There's not a set number - I think it's up to each bride's personal preference. I know a lot of women who choose to have one Maid of Honour, and then two bridesmaids. However, it's up to you how many you'd like your fic to have really, as I don't believe there's a proper number (not having been a bride yet, heehee!, anyone please correct me!). Most people just choose the number based on who they want to be their bridesmaids - I know one girl who had only one - her sister, and another who had four - a sister, cousin and two best friends.

    Hope I helped!
    xx

  6. #116
    MrsRuebeusHagridDursley
    Guest
    I know that in Britian they used the word "snog" sometimes for "kiss" but is it used commonly. And (I think it is) but is the word "kiss" used as well? Would a snog be more serious than a kiss? Also, in America, a the phrase "make-out" is used to describe a more serious kiss. Is the phrase "make-out" used in Britian, or is there a different phrase/word?

    Sorry about all of the questions, and thanks!

    ~Morgan

  7. #117
    rita_skeeter
    Guest
    The word 'kiss' is definitely used in Britain, and would have been in pretty much any HP era. 'Snog' would be fine for Trio-era and perhaps the Marauders too. Snog implies a more serious kiss, yes.

    However, 'make out' isn't used in Britain at all - we use the phrase 'get off' instead - but this is a very recent phrase, so definitely not good for use in any Trio-era or earlier.

  8. #118
    Second Year Gryffindor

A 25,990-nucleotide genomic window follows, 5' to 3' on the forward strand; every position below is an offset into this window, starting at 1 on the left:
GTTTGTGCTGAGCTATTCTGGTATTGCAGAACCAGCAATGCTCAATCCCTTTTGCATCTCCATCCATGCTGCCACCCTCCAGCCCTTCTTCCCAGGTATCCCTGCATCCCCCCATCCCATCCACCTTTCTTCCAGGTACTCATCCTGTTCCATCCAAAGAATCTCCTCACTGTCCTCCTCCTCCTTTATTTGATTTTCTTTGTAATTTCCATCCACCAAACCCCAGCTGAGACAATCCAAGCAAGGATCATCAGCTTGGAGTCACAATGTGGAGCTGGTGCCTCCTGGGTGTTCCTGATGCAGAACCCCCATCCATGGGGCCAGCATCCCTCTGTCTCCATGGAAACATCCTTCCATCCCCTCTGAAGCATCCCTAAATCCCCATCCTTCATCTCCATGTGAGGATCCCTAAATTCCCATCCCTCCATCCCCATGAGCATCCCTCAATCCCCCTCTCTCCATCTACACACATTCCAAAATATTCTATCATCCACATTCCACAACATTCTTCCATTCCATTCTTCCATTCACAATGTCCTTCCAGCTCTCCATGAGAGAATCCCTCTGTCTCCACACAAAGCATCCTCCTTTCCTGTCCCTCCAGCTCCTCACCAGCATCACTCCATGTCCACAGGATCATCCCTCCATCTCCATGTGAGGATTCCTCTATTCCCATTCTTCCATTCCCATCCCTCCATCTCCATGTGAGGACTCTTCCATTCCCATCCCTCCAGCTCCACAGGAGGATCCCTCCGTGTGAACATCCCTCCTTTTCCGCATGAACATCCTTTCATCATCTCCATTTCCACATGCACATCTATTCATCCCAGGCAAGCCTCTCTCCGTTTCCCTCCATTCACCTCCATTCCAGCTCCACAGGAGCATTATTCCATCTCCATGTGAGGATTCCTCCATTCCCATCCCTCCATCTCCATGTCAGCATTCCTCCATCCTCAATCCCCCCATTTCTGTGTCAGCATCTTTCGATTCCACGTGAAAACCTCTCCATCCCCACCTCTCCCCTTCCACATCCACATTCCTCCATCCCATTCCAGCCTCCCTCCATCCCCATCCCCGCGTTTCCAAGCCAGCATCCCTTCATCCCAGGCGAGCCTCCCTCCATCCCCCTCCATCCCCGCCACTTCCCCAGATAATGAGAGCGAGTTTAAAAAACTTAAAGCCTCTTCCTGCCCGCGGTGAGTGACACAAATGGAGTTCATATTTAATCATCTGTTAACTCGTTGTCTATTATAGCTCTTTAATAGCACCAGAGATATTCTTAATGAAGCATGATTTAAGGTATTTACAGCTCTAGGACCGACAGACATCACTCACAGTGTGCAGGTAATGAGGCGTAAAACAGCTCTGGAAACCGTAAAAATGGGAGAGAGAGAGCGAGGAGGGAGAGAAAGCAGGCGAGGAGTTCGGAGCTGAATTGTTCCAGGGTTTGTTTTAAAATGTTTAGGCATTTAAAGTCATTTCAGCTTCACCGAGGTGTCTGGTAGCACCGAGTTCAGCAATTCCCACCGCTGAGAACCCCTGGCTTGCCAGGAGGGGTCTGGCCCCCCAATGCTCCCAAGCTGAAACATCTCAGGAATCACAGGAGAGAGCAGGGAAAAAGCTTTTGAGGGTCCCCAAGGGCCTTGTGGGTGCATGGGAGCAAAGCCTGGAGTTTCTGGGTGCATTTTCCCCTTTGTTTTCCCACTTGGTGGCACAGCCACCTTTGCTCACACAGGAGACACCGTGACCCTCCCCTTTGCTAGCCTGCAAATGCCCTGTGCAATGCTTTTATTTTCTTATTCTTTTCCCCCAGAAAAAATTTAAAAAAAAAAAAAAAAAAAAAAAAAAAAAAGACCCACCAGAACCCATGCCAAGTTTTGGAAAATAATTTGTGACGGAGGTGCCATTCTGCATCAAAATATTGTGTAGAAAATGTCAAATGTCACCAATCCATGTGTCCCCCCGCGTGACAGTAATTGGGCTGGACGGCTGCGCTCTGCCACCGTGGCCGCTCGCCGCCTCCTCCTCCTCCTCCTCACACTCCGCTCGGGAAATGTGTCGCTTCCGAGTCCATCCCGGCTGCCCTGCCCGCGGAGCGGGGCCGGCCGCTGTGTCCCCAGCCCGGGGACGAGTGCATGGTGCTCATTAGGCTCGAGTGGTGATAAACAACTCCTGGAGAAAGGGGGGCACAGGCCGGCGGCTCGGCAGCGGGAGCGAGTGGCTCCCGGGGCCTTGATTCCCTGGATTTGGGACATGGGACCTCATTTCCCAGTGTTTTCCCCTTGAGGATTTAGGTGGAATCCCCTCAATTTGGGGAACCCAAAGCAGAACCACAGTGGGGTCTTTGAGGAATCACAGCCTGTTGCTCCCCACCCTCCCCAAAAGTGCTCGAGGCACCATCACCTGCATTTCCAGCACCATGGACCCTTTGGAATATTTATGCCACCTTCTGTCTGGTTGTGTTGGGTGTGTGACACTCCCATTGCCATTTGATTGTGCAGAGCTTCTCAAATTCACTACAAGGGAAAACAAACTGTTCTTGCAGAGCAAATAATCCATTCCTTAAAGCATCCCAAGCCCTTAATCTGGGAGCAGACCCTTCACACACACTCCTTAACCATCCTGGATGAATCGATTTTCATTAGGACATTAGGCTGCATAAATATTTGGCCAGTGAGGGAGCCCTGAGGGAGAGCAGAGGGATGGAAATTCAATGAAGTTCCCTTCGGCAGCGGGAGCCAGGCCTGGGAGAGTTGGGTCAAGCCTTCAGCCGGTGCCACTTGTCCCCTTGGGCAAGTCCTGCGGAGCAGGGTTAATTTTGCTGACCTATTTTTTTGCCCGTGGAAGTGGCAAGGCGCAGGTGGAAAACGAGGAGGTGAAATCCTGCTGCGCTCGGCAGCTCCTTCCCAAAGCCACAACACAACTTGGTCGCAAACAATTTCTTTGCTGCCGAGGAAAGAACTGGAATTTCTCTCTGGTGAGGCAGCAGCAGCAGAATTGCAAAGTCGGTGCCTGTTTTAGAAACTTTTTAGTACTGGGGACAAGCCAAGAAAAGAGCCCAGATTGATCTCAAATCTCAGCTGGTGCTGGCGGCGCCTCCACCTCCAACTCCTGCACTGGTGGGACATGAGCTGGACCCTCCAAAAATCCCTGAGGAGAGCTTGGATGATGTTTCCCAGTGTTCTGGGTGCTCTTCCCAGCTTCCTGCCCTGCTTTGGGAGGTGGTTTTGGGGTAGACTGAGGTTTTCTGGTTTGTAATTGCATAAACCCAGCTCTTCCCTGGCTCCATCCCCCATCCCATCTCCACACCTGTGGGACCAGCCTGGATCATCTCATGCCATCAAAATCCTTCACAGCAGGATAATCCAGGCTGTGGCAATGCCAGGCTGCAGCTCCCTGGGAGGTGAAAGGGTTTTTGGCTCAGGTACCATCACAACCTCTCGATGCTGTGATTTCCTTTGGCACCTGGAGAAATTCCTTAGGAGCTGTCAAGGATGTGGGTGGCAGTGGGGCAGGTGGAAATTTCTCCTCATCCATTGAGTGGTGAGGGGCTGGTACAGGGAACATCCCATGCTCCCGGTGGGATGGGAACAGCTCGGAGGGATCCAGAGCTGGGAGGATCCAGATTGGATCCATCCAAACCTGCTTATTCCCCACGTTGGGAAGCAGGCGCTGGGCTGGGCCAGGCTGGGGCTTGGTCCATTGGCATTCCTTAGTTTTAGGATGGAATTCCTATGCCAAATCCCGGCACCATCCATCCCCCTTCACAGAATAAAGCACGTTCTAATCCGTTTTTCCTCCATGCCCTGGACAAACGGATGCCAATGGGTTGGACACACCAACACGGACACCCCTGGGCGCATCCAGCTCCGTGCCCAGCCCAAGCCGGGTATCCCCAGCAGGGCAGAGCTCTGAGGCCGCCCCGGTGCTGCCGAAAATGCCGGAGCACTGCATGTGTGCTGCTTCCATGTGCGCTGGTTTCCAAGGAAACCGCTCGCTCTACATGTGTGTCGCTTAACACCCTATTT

Beset by Owls
    BloodRayne's Avatar
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    May 2006
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    I wanted to ask about Social Security and Life Insurance - how does Social Security work in Britian? For example, if someone died, would their family get a certain amount of money each month, or is it only for people who retire, e.t.c?

    Also, is it even called Social Security, or is it known by another name?

  9. #119
    Courtneyyy
    Guest
    Quote Originally Posted by BloodRayne
    I wanted to ask about Social Security and Life Insurance - how does Social Security work in Britian? For example, if someone died, would their family get a certain amount of money each month, or is it only for people who retire, e.t.c?

    Also, is it even called Social Security, or is it known by another name?
    My dad works in social security so I know some stuff.

    Well, social security, in the UK, is mainly the government's system of helping people who are less fortunate or have a financial difficulties for one reason or another Eg. old age, disability (so they can't work), single parents, unemployment etc.

    If the sole provider for a household (ie. the person that brought in all the money) died, the family would get some financial help of the government, but not for a lifetime. Another family member/s would be expected to get a job and earn money. If no one else in the family can get a job for example if they are all disabled, they would get disability allowance, to help them. A financial grant, like disability allowance/job seekers allowance etc, is paid weekly and are called benefits.

    Life insurance is completely different :P
    Life insurance is optional. A person can decide to take out life insurance and they pay the insurance company a sum of money ever month or so. Then if the person dies, the money that the person paid the company gets paid out to the family to help with funeral expenses etc.

    Retired people get pensions. I won't explain pensions lol unless you want me to?

    I hope this has helped
    Any other questions, don't hesitate to ask

  10. #120
    nikkiolapotter
    Guest
    Do you ever say 'scooped up'?

    Like, 'Has another man scooped you up before I have?'?